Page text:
Rehoming chickens: is it traumatizing??

lynseylou

In the Brooder
Jun 6, 2020
8
12
18
Hello all! I'm still fairly new to the site but have a question about rehoming chickens. Possibly long post ahead...

Flock history: I have two 1 year old Buff Orpington hens (angels from heaven,) two 23 week old cockerels (possible Black Copper Maran and some unknown handsome fellow,) two 17 week old cockerels (unknown but still handsome,) two 10 week old Barred Rocks (unknown sex still), and two 10 week old Buff Orpingtons (unknown sex still.)

I'm thinking I need to rehome a couple of my cockerels.

Here's the problem: I was expecting two of my "teenagers" to be hens but alas, they are not. I have four cockerels that are getting quite vocal (at every hour of daylight) and becoming more aggressive towards my 10 week olds. The hens are housed with the 10 week olds and allowed to free range when I am home. The cockerels are housed together with relatively no issues and allowed to free range with the hens when I'm home. I'm working from home today and decided to leave the yards open for the 10 week olds to explore at will. I've done supervised outings but they seem to want more and today was a perfect opportunity. The cockerels have been away from the yards for most of the day. I went out a little while ago to check on everything and one of the babies has a wound on the back of its neck. I brought it inside, cleaned it up, and placed in isolation to prevent cannibalism. I've seen the cockerels begin chasing the babies in the last two weeks and I suspect it mostly has to do with the possibility that a couple are cockerels as well. When the babies were smaller, the boys enjoyed hanging around their cage and yard and never showed aggression. But with the wound today, I can't chance that one of them will kill a baby (that is potentially a hen.) Add crowing nonstop to this equation and I'm coming to the realization that I need to rehome some chickens. I have a friend interested in my Maran (but she wants to rehome her current BO roo.) I want to keep one of my 17 week olds (because he's the most gentle.) And I have someone interested in the other two cockerels.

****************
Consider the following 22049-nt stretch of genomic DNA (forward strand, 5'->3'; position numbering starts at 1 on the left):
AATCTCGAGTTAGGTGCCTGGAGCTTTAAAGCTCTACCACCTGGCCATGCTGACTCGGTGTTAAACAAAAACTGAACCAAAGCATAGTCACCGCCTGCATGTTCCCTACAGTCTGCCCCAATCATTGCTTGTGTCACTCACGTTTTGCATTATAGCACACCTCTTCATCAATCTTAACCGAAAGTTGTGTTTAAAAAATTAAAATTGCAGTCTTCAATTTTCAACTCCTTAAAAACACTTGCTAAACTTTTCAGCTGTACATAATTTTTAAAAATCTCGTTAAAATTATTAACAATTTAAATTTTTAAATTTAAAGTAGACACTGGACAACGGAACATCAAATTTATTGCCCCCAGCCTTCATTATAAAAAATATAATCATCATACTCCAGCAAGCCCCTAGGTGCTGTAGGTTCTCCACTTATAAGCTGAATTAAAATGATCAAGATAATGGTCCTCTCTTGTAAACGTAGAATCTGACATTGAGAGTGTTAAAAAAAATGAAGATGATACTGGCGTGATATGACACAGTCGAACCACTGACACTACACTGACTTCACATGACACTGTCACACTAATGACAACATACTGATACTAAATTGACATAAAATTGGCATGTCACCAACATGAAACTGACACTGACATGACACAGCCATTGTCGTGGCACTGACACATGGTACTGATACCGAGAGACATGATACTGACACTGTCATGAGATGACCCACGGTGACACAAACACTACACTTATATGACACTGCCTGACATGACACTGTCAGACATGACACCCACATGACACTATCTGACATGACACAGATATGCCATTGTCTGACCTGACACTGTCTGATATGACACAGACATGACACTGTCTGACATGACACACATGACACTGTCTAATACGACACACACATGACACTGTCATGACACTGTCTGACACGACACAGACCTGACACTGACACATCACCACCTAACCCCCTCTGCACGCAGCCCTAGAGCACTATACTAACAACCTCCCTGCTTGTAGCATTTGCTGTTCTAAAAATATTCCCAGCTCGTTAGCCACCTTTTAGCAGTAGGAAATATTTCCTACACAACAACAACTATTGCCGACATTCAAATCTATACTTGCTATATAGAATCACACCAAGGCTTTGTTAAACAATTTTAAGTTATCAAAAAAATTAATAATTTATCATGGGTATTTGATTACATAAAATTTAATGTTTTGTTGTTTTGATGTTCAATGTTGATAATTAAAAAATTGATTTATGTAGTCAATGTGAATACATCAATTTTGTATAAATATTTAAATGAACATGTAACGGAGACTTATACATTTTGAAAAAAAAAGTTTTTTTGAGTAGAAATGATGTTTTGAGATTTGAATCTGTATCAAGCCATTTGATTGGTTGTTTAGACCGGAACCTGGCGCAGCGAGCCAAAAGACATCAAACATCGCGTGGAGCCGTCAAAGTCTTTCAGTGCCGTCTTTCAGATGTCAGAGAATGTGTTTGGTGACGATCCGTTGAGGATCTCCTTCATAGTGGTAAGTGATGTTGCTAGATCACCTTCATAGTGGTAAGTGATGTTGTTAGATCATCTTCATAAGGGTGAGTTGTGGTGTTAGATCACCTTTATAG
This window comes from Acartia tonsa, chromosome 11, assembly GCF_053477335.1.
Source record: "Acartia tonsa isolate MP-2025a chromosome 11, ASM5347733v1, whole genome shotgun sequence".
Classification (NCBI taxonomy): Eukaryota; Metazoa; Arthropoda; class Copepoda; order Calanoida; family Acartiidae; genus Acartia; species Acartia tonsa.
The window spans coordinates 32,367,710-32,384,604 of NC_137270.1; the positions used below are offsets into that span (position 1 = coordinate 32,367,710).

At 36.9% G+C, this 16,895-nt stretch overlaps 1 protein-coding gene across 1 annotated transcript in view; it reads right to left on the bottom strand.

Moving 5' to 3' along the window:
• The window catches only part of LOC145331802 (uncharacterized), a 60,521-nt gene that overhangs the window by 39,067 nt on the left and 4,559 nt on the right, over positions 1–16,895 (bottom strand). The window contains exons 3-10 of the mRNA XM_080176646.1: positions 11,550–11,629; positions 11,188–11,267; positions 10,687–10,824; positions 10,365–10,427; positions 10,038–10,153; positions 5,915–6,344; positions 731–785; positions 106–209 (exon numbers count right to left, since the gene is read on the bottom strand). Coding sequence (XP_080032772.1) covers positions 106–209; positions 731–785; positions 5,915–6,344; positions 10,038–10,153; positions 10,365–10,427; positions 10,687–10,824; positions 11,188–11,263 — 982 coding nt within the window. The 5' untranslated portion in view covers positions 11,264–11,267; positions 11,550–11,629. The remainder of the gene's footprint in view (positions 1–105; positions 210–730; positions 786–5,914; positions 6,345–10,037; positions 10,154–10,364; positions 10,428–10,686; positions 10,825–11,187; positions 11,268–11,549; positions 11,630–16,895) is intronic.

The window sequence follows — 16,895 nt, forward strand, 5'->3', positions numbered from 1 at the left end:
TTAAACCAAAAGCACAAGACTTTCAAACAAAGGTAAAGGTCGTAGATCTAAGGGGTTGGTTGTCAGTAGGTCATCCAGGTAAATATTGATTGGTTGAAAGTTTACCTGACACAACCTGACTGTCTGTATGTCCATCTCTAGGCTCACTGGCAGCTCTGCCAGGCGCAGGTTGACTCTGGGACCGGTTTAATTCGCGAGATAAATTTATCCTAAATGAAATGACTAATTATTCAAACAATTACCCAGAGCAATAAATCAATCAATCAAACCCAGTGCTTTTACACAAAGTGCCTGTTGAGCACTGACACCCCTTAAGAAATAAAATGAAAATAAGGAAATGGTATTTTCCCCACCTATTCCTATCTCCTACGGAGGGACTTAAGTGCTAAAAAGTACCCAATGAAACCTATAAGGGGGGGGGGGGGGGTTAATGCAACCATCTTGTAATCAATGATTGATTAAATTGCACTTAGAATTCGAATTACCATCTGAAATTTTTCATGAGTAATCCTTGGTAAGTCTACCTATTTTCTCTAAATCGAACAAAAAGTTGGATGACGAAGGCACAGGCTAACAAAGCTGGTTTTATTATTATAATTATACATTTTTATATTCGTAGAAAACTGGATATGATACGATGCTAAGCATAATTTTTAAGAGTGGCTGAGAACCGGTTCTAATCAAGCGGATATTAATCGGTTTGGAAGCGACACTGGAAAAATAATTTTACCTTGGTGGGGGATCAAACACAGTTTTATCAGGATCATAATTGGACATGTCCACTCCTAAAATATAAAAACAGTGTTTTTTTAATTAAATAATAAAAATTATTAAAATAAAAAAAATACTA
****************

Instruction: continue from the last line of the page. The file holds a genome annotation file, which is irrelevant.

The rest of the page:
So now my question: How traumatizing will it be to remove these cockerels from each other and then drop them into a new place with new chickens? They are all very attached to one another and are literally never more than 8-10 feet apart. I know that the two potential homes have ladies waiting for them. My career is in animal behavior (primarily dogs, cats, etc.) and admittedly, I don't know much about chicken behaviors. But because of that, I can't help but feel awful for removing them from each other and from their home.

Any advice is appreciated! I am not opposed to keeping them until they are eating size but since I have folks interested in incorporating them into another flock, I thought they might like that better haha.
 

NatJ

Crowing
Mar 20, 2017
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How traumatizing will it be to remove these cockerels from each other and then drop them into a new place with new chickens? They are all very attached to one another and are literally never more than 8-10 feet apart. I know that the two potential homes have ladies waiting for them. My career is in animal behavior (primarily dogs, cats, etc.) and admittedly, I don't know much about chicken behaviors. But because of that, I can't help but feel awful for removing them from each other and from their home.
They tend to get used to new things pretty quickly (a few days, maximum a week or two.) Yes, chickens recognize flock members and interact with them, but they don't seem much affected when one goes missing. The only reason they care when one is added is because they have to figure out the pecking order again.

They are a prey animal--they have to be able to cope when a predator eats a member of the flock. And if a predator eats all the rest of the flock, they need to be able to join a new flock. (That's if they were in the wild, which of course yours are not.)

I would not worry about traumatizing them by rehoming.

I am not opposed to keeping them until they are eating size
two 23 week old cockerels (possible Black Copper Maran and some unknown handsome fellow,) two 17 week old cockerels (unknown but still handsome,)
If they aren't eating size yet, they never will be. If you want to butcher them, just do it now.

since I have folks interested in incorporating them into another flock, I thought they might like that better haha.
I agree they would probably prefer to be rehomed.
If there's any reason a particular rooster should not be allowed to father chicks (mean to people, rough to hens, crossed beak, etc): I strongly urge butchering any such bird.
 

lynseylou

In the Brooder
Jun 6, 2020
8
12
18
Great info! I never considered the prey animal thing and having to adapt if someone went missing.

I guess a couple of my boys are just smaller birds then. Again, I don't know their exact breeds. They haven't been overly rough with my hens (as evidenced by the fact that they still run away when the girls tell them to,) are easily trained (which all my chickens have been exposed to training of some sort because it's what I do), and have good health. Overall, they have good dispositions but I think having four cockerels leads to some testosterone-influenced behaviors.
 

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